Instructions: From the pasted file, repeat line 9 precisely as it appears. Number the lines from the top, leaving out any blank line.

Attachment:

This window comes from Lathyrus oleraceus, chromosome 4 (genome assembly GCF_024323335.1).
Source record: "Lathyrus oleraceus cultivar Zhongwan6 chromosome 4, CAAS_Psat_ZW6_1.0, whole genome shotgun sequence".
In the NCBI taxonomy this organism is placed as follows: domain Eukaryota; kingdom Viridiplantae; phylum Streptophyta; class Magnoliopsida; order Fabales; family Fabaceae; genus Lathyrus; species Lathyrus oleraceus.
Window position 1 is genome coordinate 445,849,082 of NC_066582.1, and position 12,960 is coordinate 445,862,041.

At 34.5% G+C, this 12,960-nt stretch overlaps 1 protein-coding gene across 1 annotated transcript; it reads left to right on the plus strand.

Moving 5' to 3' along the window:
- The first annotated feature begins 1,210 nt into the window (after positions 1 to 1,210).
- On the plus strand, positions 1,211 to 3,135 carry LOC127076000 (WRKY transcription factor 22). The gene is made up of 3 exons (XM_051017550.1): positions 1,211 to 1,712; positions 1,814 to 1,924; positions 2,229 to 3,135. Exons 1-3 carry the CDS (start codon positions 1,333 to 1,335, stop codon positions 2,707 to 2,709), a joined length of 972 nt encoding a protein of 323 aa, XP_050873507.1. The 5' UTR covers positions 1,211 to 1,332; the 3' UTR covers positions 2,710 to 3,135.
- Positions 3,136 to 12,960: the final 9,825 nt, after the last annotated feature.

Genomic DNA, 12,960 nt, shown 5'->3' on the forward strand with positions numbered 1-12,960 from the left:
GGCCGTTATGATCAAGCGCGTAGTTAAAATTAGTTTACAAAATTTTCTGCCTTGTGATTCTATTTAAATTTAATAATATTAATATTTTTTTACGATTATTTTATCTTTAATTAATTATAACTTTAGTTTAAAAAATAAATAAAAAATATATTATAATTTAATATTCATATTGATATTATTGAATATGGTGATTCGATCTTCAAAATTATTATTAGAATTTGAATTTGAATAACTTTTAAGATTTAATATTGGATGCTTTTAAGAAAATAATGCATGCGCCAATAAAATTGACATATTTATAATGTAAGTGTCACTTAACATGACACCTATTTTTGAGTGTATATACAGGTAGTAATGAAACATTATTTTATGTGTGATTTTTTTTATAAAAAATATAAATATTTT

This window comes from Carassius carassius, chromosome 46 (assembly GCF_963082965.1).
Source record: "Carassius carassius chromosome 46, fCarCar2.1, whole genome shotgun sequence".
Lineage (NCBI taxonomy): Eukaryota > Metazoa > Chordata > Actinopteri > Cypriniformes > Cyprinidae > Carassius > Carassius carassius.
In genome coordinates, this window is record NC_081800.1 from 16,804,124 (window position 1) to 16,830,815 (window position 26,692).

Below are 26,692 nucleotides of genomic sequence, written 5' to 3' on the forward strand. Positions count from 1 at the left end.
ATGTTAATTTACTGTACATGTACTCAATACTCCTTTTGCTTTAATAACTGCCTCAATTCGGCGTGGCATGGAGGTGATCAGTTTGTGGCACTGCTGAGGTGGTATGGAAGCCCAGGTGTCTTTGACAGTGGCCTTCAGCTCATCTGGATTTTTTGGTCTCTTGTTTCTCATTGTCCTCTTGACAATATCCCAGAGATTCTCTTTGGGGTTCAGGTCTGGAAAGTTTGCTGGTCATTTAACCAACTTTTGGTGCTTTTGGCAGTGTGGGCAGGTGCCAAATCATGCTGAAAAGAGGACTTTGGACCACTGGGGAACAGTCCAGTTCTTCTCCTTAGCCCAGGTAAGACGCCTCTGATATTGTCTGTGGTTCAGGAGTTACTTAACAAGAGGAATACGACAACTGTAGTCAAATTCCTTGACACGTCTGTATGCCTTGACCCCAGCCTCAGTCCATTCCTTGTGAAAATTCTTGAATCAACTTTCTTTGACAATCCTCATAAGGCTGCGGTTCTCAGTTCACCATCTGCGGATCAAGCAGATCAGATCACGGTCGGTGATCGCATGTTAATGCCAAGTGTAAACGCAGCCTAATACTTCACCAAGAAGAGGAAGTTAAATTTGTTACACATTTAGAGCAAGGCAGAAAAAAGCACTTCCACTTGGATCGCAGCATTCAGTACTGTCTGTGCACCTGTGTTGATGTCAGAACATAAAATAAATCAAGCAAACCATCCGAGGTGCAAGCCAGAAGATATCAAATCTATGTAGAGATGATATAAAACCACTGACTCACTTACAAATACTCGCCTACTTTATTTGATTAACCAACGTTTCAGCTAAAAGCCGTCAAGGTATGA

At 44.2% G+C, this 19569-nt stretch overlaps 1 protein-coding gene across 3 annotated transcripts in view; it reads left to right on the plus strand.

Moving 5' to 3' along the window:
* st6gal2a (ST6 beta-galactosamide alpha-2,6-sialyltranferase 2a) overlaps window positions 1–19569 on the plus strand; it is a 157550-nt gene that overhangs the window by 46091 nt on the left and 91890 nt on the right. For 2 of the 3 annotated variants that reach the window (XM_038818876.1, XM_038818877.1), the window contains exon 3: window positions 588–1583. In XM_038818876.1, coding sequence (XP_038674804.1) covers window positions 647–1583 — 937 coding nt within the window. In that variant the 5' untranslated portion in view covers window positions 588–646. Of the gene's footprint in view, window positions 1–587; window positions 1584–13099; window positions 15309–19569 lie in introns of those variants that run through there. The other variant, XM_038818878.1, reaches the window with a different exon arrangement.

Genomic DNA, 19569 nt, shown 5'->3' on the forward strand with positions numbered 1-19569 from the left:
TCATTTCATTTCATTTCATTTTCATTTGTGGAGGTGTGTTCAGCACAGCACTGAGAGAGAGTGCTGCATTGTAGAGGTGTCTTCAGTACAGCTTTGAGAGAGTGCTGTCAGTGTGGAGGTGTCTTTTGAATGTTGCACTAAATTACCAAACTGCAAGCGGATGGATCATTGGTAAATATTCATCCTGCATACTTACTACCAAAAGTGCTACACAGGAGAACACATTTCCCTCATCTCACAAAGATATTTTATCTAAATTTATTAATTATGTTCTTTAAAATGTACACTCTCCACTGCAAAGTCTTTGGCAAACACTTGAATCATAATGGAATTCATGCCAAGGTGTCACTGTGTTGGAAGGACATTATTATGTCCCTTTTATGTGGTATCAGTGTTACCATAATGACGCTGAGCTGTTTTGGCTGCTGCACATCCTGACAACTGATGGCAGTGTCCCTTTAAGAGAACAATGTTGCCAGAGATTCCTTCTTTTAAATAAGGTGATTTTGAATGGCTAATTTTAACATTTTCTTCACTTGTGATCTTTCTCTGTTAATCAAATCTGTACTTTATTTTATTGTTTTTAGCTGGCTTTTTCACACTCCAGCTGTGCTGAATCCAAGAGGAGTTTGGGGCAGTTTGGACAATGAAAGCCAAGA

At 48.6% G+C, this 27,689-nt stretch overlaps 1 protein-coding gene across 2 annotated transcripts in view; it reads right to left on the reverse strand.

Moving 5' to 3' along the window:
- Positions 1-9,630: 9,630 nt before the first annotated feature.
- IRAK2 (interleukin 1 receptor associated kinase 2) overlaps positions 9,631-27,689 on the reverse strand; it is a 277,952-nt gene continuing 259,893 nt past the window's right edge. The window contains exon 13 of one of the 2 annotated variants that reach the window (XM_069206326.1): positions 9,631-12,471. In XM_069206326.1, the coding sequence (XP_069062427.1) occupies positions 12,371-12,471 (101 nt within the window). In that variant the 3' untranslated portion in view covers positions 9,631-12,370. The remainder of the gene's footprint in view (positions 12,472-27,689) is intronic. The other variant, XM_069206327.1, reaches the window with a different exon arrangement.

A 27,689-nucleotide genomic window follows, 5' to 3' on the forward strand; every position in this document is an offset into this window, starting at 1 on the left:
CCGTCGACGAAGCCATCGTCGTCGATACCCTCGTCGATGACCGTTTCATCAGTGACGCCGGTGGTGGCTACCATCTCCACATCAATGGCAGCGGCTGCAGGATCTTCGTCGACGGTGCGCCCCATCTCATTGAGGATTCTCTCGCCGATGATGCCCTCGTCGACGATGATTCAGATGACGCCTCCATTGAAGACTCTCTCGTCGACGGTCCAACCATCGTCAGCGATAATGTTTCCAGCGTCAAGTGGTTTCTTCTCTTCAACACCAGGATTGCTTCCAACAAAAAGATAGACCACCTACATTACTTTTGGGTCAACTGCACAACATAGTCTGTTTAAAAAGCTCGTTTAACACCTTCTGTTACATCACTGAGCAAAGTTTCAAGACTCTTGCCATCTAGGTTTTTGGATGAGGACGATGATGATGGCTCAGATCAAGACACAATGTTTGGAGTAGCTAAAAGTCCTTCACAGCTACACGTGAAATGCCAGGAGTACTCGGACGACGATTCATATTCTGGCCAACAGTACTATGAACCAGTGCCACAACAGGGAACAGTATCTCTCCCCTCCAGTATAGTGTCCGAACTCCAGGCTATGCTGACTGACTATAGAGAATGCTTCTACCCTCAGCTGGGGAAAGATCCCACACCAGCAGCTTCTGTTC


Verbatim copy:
- Positions 3,136 to 12,960: the final 9,825 nt, after the last annotated feature.